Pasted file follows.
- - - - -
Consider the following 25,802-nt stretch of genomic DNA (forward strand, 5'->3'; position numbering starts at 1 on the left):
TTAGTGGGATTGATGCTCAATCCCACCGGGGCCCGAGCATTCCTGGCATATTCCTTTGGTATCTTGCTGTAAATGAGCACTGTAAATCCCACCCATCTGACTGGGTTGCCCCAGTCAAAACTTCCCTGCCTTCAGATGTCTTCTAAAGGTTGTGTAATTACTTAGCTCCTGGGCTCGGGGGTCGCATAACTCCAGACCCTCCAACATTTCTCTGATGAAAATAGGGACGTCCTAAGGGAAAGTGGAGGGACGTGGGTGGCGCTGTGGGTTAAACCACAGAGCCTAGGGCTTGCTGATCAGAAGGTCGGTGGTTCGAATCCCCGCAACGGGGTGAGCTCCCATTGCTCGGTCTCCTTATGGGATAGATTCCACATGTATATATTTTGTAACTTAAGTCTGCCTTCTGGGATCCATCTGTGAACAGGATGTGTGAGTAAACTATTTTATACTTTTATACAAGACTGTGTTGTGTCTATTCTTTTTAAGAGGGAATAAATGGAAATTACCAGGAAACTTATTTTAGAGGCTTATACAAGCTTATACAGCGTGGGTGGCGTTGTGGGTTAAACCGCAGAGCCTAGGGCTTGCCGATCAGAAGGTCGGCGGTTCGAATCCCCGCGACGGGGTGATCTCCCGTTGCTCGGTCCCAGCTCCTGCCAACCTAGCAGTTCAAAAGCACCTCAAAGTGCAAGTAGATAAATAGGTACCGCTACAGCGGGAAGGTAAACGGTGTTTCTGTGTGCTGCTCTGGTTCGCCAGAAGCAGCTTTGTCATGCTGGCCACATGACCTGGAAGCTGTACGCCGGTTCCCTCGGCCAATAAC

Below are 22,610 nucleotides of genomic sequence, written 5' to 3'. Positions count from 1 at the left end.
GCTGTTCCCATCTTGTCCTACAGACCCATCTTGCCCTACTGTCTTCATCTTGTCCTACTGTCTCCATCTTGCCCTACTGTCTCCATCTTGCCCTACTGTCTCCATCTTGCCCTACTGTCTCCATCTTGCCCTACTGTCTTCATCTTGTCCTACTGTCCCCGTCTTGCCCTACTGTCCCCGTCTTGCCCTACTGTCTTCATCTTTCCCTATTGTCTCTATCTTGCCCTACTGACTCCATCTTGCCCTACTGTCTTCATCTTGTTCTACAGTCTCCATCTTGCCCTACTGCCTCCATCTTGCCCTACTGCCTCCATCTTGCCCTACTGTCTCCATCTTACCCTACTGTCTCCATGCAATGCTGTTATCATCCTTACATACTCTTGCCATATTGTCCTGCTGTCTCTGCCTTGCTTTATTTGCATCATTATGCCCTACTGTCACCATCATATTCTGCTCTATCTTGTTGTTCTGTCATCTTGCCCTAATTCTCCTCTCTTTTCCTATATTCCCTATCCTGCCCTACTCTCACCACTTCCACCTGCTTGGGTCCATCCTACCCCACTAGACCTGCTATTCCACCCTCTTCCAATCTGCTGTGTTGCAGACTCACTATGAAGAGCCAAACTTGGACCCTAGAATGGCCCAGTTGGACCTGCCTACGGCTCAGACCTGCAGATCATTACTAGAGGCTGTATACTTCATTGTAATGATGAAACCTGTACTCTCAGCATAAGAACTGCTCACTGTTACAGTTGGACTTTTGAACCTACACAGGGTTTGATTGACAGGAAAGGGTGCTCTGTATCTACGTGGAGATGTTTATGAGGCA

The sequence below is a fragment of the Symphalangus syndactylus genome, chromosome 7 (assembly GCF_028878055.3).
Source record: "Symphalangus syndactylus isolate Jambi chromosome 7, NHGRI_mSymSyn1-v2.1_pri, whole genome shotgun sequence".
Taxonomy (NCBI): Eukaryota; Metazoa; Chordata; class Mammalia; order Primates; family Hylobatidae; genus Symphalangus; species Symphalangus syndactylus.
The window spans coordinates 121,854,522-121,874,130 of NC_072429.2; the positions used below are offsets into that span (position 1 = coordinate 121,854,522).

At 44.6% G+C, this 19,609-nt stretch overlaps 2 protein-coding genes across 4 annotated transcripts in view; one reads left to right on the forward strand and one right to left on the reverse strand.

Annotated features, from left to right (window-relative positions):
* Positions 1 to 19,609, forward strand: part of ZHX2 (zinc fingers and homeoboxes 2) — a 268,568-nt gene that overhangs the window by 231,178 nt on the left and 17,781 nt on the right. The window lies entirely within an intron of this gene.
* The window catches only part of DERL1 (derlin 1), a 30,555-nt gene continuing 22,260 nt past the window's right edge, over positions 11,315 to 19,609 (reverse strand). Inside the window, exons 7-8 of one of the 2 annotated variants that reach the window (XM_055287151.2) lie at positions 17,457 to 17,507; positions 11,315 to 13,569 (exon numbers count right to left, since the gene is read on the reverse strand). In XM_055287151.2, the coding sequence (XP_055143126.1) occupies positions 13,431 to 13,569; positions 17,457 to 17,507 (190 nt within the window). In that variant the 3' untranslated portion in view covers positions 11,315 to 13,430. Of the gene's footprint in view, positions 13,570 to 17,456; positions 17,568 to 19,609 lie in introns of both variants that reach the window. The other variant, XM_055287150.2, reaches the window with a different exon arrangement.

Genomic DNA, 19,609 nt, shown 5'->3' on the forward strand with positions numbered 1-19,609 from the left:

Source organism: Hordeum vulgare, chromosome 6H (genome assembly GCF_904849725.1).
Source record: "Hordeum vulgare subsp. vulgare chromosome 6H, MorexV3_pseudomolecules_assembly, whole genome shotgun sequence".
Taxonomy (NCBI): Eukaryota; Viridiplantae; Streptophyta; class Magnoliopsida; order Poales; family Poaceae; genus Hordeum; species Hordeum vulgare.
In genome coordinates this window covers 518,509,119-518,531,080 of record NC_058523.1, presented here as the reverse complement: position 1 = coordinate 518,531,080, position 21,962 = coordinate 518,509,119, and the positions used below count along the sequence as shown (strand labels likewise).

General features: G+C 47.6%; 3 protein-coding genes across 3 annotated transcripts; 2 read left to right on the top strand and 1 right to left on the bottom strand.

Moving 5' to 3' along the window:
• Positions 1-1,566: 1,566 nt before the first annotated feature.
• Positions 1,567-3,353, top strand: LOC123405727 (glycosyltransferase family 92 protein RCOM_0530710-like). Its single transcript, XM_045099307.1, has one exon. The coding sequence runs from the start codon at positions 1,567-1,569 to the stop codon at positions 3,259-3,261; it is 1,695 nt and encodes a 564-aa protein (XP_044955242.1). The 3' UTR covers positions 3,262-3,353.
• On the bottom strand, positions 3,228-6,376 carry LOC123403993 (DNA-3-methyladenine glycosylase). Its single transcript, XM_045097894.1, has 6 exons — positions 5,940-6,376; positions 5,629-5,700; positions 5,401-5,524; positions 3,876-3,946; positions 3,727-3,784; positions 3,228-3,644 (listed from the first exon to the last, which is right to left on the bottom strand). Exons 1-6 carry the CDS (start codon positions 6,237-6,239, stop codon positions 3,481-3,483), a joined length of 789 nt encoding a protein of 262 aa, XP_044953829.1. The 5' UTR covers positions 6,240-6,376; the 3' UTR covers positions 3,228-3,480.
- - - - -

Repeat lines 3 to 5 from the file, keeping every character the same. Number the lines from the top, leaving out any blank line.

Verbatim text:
Below are 22,610 nucleotides of genomic sequence, written 5' to 3'. Positions count from 1 at the left end.
GCTGTTCCCATCTTGTCCTACAGACCCATCTTGCCCTACTGTCTTCATCTTGTCCTACTGTCTCCATCTTGCCCTACTGTCTCCATCTTGCCCTACTGTCTCCATCTTGCCCTACTGTCTCCATCTTGCCCTACTGTCTTCATCTTGTCCTACTGTCCCCGTCTTGCCCTACTGTCCCCGTCTTGCCCTACTGTCTTCATCTTTCCCTATTGTCTCTATCTTGCCCTACTGACTCCATCTTGCCCTACTGTCTTCATCTTGTTCTACAGTCTCCATCTTGCCCTACTGCCTCCATCTTGCCCTACTGCCTCCATCTTGCCCTACTGTCTCCATCTTACCCTACTGTCTCCATGCAATGCTGTTATCATCCTTACATACTCTTGCCATATTGTCCTGCTGTCTCTGCCTTGCTTTATTTGCATCATTATGCCCTACTGTCACCATCATATTCTGCTCTATCTTGTTGTTCTGTCATCTTGCCCTAATTCTCCTCTCTTTTCCTATATTCCCTATCCTGCCCTACTCTCACCACTTCCACCTGCTTGGGTCCATCCTACCCCACTAGACCTGCTATTCCACCCTCTTCCAATCTGCTGTGTTGCAGACTCACTATGAAGAGCCAAACTTGGACCCTAGAATGGCCCAGTTGGACCTGCCTACGGCTCAGACCTGCAGATCATTACTAGAGGCTGTATACTTCATTGTAATGATGAAACCTGTACTCTCAGCATAAGAACTGCTCACTGTTACAGTTGGACTTTTGAACCTACACAGGGTTTGATTGACAGGAAAGGGTGCTCTGTATCTACGTGGAGATGTTTATGAGGCA

The sequence below is a fragment of the Symphalangus syndactylus genome, chromosome 7 (assembly GCF_028878055.3).